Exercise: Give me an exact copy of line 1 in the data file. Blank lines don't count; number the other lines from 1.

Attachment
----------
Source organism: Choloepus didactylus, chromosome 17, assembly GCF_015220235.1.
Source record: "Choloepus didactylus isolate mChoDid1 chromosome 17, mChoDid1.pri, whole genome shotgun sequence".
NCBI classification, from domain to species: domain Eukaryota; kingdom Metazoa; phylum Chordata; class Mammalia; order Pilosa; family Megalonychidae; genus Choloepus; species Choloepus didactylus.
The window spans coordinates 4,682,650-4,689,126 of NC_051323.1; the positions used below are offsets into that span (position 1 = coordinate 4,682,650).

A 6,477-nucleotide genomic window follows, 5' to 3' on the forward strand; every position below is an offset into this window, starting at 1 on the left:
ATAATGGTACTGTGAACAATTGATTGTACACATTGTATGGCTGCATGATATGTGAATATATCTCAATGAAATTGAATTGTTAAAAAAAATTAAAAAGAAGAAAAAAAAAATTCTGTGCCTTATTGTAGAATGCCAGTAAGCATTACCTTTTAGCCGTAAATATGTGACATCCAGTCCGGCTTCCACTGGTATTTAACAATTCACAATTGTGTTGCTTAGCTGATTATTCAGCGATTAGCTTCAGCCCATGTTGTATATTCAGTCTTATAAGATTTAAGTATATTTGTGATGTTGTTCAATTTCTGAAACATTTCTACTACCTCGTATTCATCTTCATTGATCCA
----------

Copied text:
Source organism: Choloepus didactylus, chromosome 17, assembly GCF_015220235.1.